Positive Activities and Happiness – Get Out And Have Some Fun This Winter!

Written By: Tim Freundl, LPC

In my last blog I talked about gratitude and happiness, and their relationship with our overall well-being.  Happiness can feel like a long shot at times.  Anyone feeling as if they are stuck in a rut regarding happiness/well-being?  It’s the winter months and often times people can find it hard to have fun or have a positive mood due to many factors that are outside of our control – cold, snow, ice, wind, short days, no sun, etc.  Our mood is so much a result of the things we choose to do and what we choose to think.  We have to remember to have fun and engage in the activities we enjoy even when it is hard to leave the warm house, it’s cold/snowy outside, roads are bad, etc.

Engaging in positive activities (such as showing gratitude, exercising, laughing, music, playing, self-care, meditation, getting outside, etc.) on a regular basis will help us feel better and give us more energy!  Research shows there are many benefits of positive activities, which can be uniquely different to each one of us.  I urge you to push your comfort zone to try new activities that make you feel good!

People who engage in positive activities just tend to have more positive perceptions of experiences in general and do certain things regularly (Lyubomirsky and Layous, 2013).  Lyubomirsky and Layous (2013) mention that people who express gratitude and optimism reported greater satisfaction with their day to day life experiences over time, even though there actually was no objective evidence of improvement.  This goes to show that it’s all about our mindset!  Engaging in positive activities can have a ripple effect by prompting people to engage in unrelated positive behaviors that they otherwise would likely not do (Lyubomirsky & Layous, 2013).

It is because of this domino effect that positive behaviors and activities are relevant and practical in relation to happiness and resiliency.  For example, through practicing gratitude, people start to realize all that they have, and cherish and treasure it more deeply, which leads to wanting to experience new things while fortunate enough to be able to  do so.  Life is short and we never know when it can change, so make the best of every moment.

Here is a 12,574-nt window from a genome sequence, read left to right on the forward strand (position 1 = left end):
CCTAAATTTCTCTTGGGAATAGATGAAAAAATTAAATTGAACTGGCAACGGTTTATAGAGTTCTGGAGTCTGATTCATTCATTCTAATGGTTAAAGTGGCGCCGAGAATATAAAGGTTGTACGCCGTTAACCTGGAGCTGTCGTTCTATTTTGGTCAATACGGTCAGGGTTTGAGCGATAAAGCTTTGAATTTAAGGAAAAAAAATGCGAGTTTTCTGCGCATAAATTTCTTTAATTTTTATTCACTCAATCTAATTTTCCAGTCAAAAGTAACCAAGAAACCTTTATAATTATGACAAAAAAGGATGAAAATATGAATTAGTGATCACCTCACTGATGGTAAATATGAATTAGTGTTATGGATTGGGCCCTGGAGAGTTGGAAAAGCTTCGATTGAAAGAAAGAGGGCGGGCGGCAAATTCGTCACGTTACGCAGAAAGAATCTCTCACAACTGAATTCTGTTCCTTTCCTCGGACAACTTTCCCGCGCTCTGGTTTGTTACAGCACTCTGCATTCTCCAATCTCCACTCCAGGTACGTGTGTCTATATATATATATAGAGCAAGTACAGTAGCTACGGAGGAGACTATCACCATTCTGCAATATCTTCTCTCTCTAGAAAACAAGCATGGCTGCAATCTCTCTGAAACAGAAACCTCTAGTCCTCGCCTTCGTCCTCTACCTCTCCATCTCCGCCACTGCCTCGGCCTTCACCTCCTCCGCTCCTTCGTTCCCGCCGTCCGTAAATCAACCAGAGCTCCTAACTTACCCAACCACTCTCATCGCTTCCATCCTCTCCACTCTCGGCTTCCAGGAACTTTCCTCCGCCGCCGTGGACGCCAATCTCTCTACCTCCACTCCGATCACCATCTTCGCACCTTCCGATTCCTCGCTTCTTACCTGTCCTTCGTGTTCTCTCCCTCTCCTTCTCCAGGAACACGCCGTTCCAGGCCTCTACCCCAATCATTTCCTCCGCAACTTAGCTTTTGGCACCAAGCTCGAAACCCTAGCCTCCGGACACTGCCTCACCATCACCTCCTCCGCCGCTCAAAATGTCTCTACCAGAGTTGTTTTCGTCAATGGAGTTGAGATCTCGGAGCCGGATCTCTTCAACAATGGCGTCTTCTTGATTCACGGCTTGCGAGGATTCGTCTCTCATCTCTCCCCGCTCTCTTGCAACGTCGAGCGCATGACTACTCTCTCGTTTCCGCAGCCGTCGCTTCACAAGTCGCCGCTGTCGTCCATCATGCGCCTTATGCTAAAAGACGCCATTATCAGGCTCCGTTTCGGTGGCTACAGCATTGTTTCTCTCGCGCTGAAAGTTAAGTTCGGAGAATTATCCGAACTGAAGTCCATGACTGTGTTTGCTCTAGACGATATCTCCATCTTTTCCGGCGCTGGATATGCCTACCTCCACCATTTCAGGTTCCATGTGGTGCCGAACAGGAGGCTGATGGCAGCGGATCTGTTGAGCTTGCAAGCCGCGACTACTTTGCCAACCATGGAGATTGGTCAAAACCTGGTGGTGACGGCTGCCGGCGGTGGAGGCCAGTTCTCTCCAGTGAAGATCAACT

There are other secondary needs that are met by engaging in positive activities.  According to Deci and Ryan (2000), due to satisfying secondary needs, overall well-being may be increased by engaging in positive activities.  These researchers mention the basic human psychological needs for autonomy and control, relatedness and connectedness, and competence and efficacy are all bolstered by engaging in positive activities, therefore increasing life satisfaction/happiness.

Through positive activities such as gratitude interventions and thinking mindfully, gratefully, or optimistically, people tend to gain more of a sense of competence, confidence, and optimism towards the future even when life circumstances are not ideal (Emmons, 2007; Lyubomirsky & Layous, 2013).  Sin and Lyubomirsky (2009) noted that people became significantly happier when prompted to partake in positive intentional activities, as mentioned above.

Positive activities have an array of benefits to one’s life, and it is a situation of low-risk but high reward.  It is important to remember that, as with any activity, one can adapt or habituate to positive activities (Lyubomirsky & Layous, 2013).  This may mean that the same activity over time can have less and less of an increase in happiness or benefit than it did when the individual first started engaging in the activity – or we just get bored with it.  Of course, this is not true in every case due to the many individual differences in preference, duration, activity selection, intensity, frequency, how the activity is selected, social aspect of the activity, in what environment it is practiced, etc.  It’s good to change it up though every once in a while!

This again highlights the importance of pushing our comfort zones and taking some chances with new people or activities – especially when during the long winter months.  Pushing ourselves to do things we know we enjoy, but don’t really feel like doing in the moment due to many reasons, has many benefits physically and psychologically.

I challenge you to do something you haven’t done in a while that you feel may bring about positive thoughts and feelings (or something you used to do that you enjoyed but haven’t done in a while).  This can be something simple like taking a walk or writing a letter to a loved one.  Thanks for reading and I hope 2020 is off to a wonderful start!

 

References

Deci, E. L., & Ryan, R. M. (2000). Self-determination theory and the facilitation of intrinsic motivation, social development, and well-being. American Psychologist, 55, 68-78

Emmons, R. A. (2007). Thanks! How practicing gratitude can make you happier.  New York, New York: Houghton Mifflin Company

Lyubomirsky, S. & Layous, K. (2013).  How do simple positive activities increase well-being? Current Directions in Psychological Science, 22(1) 57-62

Sin, N. L., & Lyubomirsky, S. (2009). Enhancing well-being and alleviating depressive symptoms with positive psychology interventions: A practice-friendly meta-analysis [Abstract]. Journal of Clinical Psychology, 65(5), 467. Retrieved from https://search.proquest.com/docview/236950514?accountid=8133